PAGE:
Scientific American quote of physicist Marcelo Gleisler on the unreasonableness of atheists

See also: Atheism and science and Atheism and consciousness

Marcelo Gleiser

The Scientific American in its article entitled Atheism Is Inconsistent with the Scientific Method, Prizewinning Physicist Says quotes Templeton Prize winning physicist Marcelo Gleiser declaring:

I honestly think atheism is inconsistent with the scientific method. What I mean by that is, what is atheism? It’s a statement, a categorical statement that expresses belief in nonbelief. “I don’t believe even though I have no evidence for or against, simply I don’t believe.” Period. It’s a declaration. But in science we don’t really do declarations. We say, “Okay, you can have a hypothesis, you have to have some evidence against or for that.”...

When you look out there at the other planets (and the exoplanets that we can make some sense of), when you look at the history of life on Earth, you will realize this place called Earth is absolutely amazing. And maybe, yes, there are others out there, possibly—who knows, we certainly expect so—but right now what we know is that we have this world, and we are these amazing molecular machines capable of self-awareness, and all that makes us very special indeed. And we know for a fact that there will be no other humans in the universe; there may be some humanoids somewhere out there, but we are unique products of our single, small planet’s long history.[47]

See also

Books on the unreasonableness of atheism

  • Reasonable Faith: Christian Truth and Apologetics by William Lane Craig, Crossway Books; 3rd edition (June 30, 2008)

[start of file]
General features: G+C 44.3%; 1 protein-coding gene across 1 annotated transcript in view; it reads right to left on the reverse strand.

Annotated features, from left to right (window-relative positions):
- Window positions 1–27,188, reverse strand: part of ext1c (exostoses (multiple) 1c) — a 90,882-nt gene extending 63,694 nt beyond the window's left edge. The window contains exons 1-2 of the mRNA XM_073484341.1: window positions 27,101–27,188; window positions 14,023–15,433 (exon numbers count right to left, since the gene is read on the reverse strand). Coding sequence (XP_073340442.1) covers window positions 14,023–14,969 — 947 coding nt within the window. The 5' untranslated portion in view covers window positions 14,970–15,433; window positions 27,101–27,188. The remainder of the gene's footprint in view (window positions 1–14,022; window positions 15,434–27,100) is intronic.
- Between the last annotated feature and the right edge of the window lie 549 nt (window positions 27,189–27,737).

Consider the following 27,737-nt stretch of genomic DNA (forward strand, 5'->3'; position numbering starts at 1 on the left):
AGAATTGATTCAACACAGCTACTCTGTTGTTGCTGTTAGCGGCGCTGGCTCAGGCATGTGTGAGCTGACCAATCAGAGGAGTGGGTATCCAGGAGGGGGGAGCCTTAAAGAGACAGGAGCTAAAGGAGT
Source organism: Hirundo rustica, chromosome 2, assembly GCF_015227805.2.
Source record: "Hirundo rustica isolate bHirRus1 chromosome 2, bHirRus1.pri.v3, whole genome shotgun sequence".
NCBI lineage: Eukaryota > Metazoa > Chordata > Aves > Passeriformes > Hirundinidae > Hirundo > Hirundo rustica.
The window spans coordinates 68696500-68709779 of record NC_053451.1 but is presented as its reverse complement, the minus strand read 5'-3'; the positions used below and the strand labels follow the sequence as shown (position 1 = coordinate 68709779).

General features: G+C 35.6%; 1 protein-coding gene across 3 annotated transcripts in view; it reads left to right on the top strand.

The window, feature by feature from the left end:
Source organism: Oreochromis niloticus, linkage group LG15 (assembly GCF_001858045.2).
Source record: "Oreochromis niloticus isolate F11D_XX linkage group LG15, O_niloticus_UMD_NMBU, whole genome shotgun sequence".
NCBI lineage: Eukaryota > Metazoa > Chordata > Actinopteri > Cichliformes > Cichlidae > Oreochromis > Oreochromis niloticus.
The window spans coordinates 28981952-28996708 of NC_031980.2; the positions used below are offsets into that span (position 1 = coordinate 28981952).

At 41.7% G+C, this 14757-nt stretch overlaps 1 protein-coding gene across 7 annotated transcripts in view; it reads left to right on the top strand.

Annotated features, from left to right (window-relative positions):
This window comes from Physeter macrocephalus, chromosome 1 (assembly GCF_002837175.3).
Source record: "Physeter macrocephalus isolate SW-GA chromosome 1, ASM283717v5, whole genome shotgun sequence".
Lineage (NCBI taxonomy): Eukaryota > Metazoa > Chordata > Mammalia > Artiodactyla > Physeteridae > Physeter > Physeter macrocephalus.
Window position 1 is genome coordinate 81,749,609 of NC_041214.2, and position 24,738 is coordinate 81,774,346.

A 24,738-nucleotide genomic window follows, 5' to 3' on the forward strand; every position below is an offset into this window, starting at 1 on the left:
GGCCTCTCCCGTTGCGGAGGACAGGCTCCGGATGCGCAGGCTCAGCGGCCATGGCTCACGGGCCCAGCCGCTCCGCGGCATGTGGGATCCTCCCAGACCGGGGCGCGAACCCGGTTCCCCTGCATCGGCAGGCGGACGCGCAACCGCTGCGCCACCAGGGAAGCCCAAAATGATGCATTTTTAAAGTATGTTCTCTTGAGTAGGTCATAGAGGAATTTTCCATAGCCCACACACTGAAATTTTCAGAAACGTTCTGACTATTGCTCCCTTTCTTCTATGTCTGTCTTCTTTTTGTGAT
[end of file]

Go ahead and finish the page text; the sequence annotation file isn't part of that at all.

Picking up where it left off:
• I Don't Have Enough Faith to Be an Atheist by Norman Geisler and Frank Turek, Crossway Books; STIFF WRAPS edition (March 12, 2004)
  • There is a God: How the World's Most Notorious Atheist Changed His Mind by Anthony Flew (2007) with Roy Abraham Varghese (ISBN 978-0-06-133529-7)
  • A Defense of the Integrity of Antony Flew's "There is a God" From His Own Letters by Anthony Horvath, Publisher: Athanatos Christian Ministries, September 3, 2011 [1]
  • The folly and unreasonableness of atheism demonstrated from the advantage and pleasure of a religious life, the faculties of humane souls, the structure of animate bodies, & the origin and frame of the world by Richard Bentley (1662-1742)

External links

Notes

  1. Atheism by Matt Slick
  2. What Is the Value of Freethought
  3. http://onegoodmove.org/fallacy/exclus.htm
  4. Poisoning of a movement by PZ Myers
  5. Bainbridge, William (2005). "Atheism" (PDF). Interdisciplinary Journal of Research on Religion. 1 (Article 2): 1–26.
  6. An atheist new world order? Is the Rational Response Squad making an attempt?
  7. Sticks and stones may break my bones, but words can rip my soul
  8. Reasonably Controversial: How the Regressive Left Is Killing the Atheist Movement by David Smalley
  9. Reasonably Controversial: How the Regressive Left Is Killing the Atheist Movement by David Smalley
  10. The Atheist Conference is Dead
  11. Poisoning of a movement by PZ Myers
  12. David Silverman - How the Mighty Get Back Up
  13. 16.0 16.1 An Open Letter from Blair Scott
  14. It’s Past Time for Atheism to Grow Up by Neil Carter
  15. Atheists Speak Up - Eddie Tabash - Part 2 of 4
  16. Get Out! A message for the atheist movement by PZ Myers